Many Canadians like to tell 'white lies' about home-cooked meals: survey
Have you ever had to lie about the quality of a home-cooked meal to protect someone's feelings? According to a new survey by Research Co. you’re not the only one.
Victim of Vancouver stabbing had asked man not to vape near toddler, says grieving mom
The family of a 37-year-old man who was stabbed to death in Vancouver last weekend says he was attacked after asking someone not to vape near his young daughter.
From royal titles to animal testing: The law changes coming in the budget bill
The 2023 federal budget released this week includes a series of affordability measures, tax changes, and major spends on health care and the clean economy. But, tucked into the 255-page document are a series of smaller items you may have missed.
IIO investigating after man driving construction vehicle shot, seriously injured by police in Duncan, B.C.
A man was taken to hospital with serious injuries following a police shooting in Duncan, B.C., on Tuesday evening.
Police investigating 'targeted' attempted arson at home in Saanich
Police are investigating what they believe was a targeted arson attack at a home north of Victoria.
B.C. parents win battle to put son's Indigenous name on his birth certificate
After 13 months of fighting, the parents of a Campbell River, B.C., boy have received a birth certificate that accurately reflects the spelling of his name.
‘I started breaking down:’ Friends remember 15-year-old homicide victim
A 15-year-old girl shot to death in the community of Martindale early Tuesday morning, has now been identified by friends and police as Sarah Alexis Jorquera.
Woman in custody, charges pending following Lions Park LRT station stabbing
Calgary police say they've arrested a woman in connection with a stabbing at the Lions Park LRT station that stemmed from an altercation between several individuals.
Calgary archaeologist launches foundation to support female field researchers
A Calgary archaeologist wants to help more women get out in the field by launching the Fair Field Foundation, an organization to break barriers women often face.
Online video between Danielle Smith and Artur Pawlowski raises questions over interference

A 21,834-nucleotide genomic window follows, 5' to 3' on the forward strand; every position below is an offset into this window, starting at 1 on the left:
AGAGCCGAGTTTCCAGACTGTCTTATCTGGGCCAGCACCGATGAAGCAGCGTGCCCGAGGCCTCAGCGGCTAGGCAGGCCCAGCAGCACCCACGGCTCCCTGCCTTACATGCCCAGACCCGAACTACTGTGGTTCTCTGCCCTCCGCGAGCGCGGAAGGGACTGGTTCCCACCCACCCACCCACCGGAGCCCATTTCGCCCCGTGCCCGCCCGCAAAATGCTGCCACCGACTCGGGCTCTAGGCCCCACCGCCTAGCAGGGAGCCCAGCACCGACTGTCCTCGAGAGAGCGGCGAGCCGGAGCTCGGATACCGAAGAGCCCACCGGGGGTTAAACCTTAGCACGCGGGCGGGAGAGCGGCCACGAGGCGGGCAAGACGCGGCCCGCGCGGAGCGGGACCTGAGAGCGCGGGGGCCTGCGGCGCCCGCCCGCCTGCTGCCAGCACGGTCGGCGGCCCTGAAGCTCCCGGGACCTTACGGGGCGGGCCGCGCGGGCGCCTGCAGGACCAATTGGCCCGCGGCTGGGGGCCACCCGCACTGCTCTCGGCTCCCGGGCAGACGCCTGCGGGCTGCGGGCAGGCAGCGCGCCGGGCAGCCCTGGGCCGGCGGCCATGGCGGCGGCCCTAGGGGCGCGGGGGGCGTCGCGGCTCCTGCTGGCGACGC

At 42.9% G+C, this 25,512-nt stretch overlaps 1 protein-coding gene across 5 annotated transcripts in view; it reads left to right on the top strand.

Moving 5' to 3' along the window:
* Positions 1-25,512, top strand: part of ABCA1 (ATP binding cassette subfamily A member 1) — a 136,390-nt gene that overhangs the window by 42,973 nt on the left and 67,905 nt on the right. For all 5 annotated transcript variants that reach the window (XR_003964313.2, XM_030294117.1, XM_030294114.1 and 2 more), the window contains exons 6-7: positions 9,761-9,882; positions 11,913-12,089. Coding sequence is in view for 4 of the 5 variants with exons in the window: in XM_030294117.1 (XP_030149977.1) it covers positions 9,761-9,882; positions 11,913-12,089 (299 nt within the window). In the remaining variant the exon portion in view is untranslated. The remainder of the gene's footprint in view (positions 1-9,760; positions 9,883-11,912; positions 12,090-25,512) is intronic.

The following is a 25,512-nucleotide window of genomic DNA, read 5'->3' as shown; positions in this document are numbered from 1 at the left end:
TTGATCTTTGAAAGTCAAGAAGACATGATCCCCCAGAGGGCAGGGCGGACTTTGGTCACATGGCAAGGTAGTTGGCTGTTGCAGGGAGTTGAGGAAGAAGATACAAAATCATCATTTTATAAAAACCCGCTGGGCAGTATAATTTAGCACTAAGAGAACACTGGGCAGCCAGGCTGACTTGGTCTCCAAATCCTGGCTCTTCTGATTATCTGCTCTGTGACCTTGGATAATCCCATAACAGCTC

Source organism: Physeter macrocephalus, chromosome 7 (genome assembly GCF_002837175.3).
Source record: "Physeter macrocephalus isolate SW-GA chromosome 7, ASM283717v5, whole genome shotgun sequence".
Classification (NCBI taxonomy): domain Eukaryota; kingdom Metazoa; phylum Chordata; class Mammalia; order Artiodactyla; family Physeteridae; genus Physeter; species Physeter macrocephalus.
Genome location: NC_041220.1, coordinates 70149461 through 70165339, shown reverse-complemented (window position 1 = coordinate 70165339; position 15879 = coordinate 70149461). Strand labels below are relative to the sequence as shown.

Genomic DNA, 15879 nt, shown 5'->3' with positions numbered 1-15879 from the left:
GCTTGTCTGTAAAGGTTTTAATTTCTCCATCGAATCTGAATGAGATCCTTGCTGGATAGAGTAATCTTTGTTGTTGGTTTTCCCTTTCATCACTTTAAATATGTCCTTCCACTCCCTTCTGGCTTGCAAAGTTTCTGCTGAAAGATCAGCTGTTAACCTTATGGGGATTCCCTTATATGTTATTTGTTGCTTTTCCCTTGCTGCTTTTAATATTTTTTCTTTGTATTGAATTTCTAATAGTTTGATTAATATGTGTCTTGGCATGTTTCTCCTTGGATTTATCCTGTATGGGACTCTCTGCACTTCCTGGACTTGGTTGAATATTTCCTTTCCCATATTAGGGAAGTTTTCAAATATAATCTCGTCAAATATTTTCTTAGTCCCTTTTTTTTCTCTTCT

In an online video, Alberta Premier Danielle Smith is heard speaking with outspoken Calgary pastor Artur Pawlowski, creating questions about her influence on Alberta court cases.
Man found dead in SUV, Edmonton homicide detectives on the case
Police are looking for help in the suspicious death of a man found in a vehicle in north Edmonton Wednesday morning.
Spiritual leader's wife charged with sexual assault accuses police of taking cell phone without warrant
The wife of an Edmonton spiritual leader who is accused of sexual assault has a new lawyer.
BREAKING | Man pulled from house fire in Toronto's Junction Triangle dies in hospital
A man is dead after being pulled from a fire at a home in Toronto’s Junction Triangle neighbourhood.
Man assaulted aboard TTC subway train: Toronto police
A male victim has been assaulted in an altercation aboard a TTC subway train, Toronto police say.
A rare weather phenomenon strikes southern Ontario again
Thundersnow has struck southern Ontario for a second time this month.
Bill 15: Quebec tables legislation to overhaul health system
The CAQ government has unveiled its long-promised plan to improve Quebec's public health network. Tabled at the Quebec legislature Wednesday by Health Minister Christian Dubé, Bill 15 promises a major shakeup.
'I lost a brother': Funeral held for teen who died in Old Montreal fire
Almost two weeks after his death, a funeral was held in Laval Wednesday for a teenager who died in the fire in Old Montreal.
Quebec's health-care reform plan draws backlash from
Quebec's sweeping new health-care plan—Bill 15—drew mixed reaction following its announcement Wednesday. Several health-care professionals say it's a massive undertaking—especially for a health minister who initially said he didn't want reform.
Manitobans should prepare for a gas price hike according to an expert
Come the weekend, Manitobans will be paying more for gas and the price could climb even higher in the coming weeks and months according to a gas expert.
Brandon pauses public engagement on 30-year vision over 'inappropriate and unsafe behaviour'